Systems of differentiation: business capabilities that enable unique processes or industry specific capabilities.
Systems of innovation: new business capabilities to address emerging business needs, new business opportunities and modes.
Whatever applications fall under systems of differentiation or systems of innovation are sure candidates for modernisation effort.
Actually, here the discussion is a bit broader, as many applications from those two categories are tightly coupled with some system of records, which in turn must be somehow touched to sustain the modernisation effort (for example, if a system of differentiation is a mobile banking application which is tightly coupled with CRM, which is a system of a record and CRM is an old monolithic application, for implementing, let’s say, real time push of data from CRM to mobile banking then CRM must be modified or another layer added in between).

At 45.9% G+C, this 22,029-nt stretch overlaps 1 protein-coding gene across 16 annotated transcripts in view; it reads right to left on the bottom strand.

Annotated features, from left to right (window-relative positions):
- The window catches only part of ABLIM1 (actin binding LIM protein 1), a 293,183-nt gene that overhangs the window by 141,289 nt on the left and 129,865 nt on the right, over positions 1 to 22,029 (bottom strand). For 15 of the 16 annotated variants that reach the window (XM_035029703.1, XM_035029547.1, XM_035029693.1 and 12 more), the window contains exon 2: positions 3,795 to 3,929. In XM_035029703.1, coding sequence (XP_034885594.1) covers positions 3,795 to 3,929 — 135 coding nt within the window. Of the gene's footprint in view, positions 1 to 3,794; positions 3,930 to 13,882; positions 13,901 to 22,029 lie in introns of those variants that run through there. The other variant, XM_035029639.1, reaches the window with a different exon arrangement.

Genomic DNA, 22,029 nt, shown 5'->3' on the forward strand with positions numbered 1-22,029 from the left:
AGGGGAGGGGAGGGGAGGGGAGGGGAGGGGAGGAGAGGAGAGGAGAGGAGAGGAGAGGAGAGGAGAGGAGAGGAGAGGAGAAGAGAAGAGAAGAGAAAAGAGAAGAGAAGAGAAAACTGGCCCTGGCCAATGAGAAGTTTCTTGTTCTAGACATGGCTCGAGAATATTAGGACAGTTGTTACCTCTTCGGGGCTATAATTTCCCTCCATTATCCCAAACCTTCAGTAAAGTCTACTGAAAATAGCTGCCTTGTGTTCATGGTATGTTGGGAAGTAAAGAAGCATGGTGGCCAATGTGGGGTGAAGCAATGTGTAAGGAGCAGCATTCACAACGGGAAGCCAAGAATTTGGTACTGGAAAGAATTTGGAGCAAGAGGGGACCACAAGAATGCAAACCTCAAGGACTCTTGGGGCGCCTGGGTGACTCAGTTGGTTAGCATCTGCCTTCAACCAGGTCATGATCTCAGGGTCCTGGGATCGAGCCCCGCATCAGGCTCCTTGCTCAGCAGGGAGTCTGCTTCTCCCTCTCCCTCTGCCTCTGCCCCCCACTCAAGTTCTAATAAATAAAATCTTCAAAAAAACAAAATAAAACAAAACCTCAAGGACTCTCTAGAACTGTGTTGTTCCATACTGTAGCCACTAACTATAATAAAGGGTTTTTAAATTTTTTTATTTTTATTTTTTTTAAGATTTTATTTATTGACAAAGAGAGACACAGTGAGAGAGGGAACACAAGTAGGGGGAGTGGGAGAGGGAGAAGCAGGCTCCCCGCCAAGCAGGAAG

Another goal of modernisation was to reduce the operational overhead associated with applications support and here there a couple of options:
Move to a PaaS solution, switching the overhead to a service provider
Migrate to a better cloud integrated platform like Azure Kubernetes Service – AKS and use all available functionalities for support, monitoring and maintenance
Long shot – adopt a DevOps approach. This wasn’t taken into account in the first phase of the modernisation as the organisation was not ready
For assessing each application current state and actions and effort estimation for modernisation, I’ve used a list of steps, like below.